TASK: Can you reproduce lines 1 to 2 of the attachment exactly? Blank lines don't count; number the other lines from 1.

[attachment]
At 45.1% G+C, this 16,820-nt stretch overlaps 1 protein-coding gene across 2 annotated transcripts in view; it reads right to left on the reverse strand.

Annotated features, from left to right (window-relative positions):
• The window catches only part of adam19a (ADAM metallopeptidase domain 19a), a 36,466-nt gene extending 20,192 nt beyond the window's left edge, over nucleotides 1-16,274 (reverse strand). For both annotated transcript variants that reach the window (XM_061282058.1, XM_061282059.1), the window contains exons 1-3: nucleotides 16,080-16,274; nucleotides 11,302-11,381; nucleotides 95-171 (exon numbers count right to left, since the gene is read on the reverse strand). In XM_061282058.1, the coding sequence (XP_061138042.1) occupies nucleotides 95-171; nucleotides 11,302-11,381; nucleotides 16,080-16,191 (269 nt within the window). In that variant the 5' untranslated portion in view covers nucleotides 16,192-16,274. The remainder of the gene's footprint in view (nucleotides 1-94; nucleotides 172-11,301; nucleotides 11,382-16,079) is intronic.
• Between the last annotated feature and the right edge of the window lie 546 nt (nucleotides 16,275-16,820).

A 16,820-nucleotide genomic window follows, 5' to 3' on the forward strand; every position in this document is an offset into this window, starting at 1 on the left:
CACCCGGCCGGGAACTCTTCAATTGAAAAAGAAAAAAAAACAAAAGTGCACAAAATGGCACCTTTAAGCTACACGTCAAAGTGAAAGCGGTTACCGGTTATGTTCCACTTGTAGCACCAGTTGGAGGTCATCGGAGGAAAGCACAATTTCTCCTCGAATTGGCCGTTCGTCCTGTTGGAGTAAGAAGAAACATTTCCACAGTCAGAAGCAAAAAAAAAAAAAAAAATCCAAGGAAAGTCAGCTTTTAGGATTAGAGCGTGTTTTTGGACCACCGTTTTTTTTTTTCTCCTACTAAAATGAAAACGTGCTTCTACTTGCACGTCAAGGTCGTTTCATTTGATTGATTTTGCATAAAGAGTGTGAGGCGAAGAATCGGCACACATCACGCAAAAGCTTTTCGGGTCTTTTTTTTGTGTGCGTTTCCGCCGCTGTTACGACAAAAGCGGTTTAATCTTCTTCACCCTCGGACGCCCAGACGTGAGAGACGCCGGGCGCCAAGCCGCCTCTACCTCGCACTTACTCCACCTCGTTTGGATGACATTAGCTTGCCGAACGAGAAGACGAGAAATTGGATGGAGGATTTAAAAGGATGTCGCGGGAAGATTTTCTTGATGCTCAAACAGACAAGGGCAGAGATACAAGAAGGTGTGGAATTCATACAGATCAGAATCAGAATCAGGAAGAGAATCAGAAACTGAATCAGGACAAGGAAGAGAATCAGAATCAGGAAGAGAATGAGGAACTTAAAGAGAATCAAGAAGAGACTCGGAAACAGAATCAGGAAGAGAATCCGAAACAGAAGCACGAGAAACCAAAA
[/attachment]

At 45.1% G+C, this 16,820-nt stretch overlaps 1 protein-coding gene across 2 annotated transcripts in view; it reads right to left on the reverse strand.

Annotated features, from left to right (window-relative positions):